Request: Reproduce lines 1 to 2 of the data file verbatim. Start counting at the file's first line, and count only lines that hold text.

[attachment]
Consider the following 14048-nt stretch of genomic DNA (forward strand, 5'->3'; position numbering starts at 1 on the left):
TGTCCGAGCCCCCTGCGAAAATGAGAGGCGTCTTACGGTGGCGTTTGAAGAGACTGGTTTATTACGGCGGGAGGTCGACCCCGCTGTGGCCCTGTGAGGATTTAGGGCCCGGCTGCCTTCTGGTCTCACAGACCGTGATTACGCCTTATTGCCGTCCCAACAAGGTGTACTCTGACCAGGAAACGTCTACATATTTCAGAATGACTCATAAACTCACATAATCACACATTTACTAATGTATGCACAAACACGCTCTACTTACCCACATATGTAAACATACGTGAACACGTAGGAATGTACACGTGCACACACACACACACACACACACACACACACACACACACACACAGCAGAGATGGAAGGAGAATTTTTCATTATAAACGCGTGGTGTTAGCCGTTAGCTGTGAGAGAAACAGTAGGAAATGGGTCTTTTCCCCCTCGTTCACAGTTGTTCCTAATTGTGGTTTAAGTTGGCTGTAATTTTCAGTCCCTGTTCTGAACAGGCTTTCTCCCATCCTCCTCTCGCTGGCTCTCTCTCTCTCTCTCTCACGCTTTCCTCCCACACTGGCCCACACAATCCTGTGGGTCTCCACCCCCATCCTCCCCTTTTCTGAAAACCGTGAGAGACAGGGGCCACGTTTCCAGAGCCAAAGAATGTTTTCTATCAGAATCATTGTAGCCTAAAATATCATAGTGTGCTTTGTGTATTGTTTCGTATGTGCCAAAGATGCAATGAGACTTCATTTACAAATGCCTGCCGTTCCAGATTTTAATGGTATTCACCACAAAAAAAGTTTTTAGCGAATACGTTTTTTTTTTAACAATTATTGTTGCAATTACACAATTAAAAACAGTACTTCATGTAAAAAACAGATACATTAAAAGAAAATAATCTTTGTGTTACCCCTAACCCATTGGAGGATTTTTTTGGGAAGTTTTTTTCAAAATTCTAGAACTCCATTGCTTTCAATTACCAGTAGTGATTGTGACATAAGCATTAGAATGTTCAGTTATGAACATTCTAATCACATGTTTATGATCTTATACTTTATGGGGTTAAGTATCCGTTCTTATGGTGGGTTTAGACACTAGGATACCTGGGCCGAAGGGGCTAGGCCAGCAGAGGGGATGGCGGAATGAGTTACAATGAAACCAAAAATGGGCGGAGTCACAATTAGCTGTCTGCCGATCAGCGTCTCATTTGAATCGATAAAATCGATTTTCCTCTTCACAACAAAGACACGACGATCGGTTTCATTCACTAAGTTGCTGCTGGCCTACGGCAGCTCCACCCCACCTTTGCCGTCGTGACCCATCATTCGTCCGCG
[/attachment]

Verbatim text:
Consider the following 14048-nt stretch of genomic DNA (forward strand, 5'->3'; position numbering starts at 1 on the left):
TGTCCGAGCCCCCTGCGAAAATGAGAGGCGTCTTACGGTGGCGTTTGAAGAGACTGGTTTATTACGGCGGGAGGTCGACCCCGCTGTGGCCCTGTGAGGATTTAGGGCCCGGCTGCCTTCTGGTCTCACAGACCGTGATTACGCCTTATTGCCGTCCCAACAAGGTGTACTCTGACCAGGAAACGTCTACATATTTCAGAATGACTCATAAACTCACATAATCACACATTTACTAATGTATGCACAAACACGCTCTACTTACCCACATATGTAAACATACGTGAACACGTAGGAATGTACACGTGCACACACACACACACACACACACACACACACACACACACACACAGCAGAGATGGAAGGAGAATTTTTCATTATAAACGCGTGGTGTTAGCCGTTAGCTGTGAGAGAAACAGTAGGAAATGGGTCTTTTCCCCCTCGTTCACAGTTGTTCCTAATTGTGGTTTAAGTTGGCTGTAATTTTCAGTCCCTGTTCTGAACAGGCTTTCTCCCATCCTCCTCTCGCTGGCTCTCTCTCTCTCTCTCTCACGCTTTCCTCCCACACTGGCCCACACAATCCTGTGGGTCTCCACCCCCATCCTCCCCTTTTCTGAAAACCGTGAGAGACAGGGGCCACGTTTCCAGAGCCAAAGAATGTTTTCTATCAGAATCATTGTAGCCTAAAATATCATAGTGTGCTTTGTGTATTGTTTCGTATGTGCCAAAGATGCAATGAGACTTCATTTACAAATGCCTGCCGTTCCAGATTTTAATGGTATTCACCACAAAAAAAGTTTTTAGCGAATACGTTTTTTTTTTAACAATTATTGTTGCAATTACACAATTAAAAACAGTACTTCATGTAAAAAACAGATACATTAAAAGAAAATAATCTTTGTGTTACCCCTAACCCATTGGAGGATTTTTTTGGGAAGTTTTTTTCAAAATTCTAGAACTCCATTGCTTTCAATTACCAGTAGTGATTGTGACATAAGCATTAGAATGTTCAGTTATGAACATTCTAATCACATGTTTATGATCTTATACTTTATGGGGTTAAGTATCCGTTCTTATGGTGGGTTTAGACACTAGGATACCTGGGCCGAAGGGGCTAGGCCAGCAGAGGGGATGGCGGAATGAGTTACAATGAAACCAAAAATGGGCGGAGTCACAATTAGCTGTCTGCCGATCAGCGTCTCATTTGAATCGATAAAATCGATTTTCCTCTTCACAACAAAGACACGACGATCGGTTTCATTCACTAAGTTGCTGCTGGCCTACGGCAGCTCCACCCCACCTTTGCCGTCGTGACCCATCATTCGTCCGCG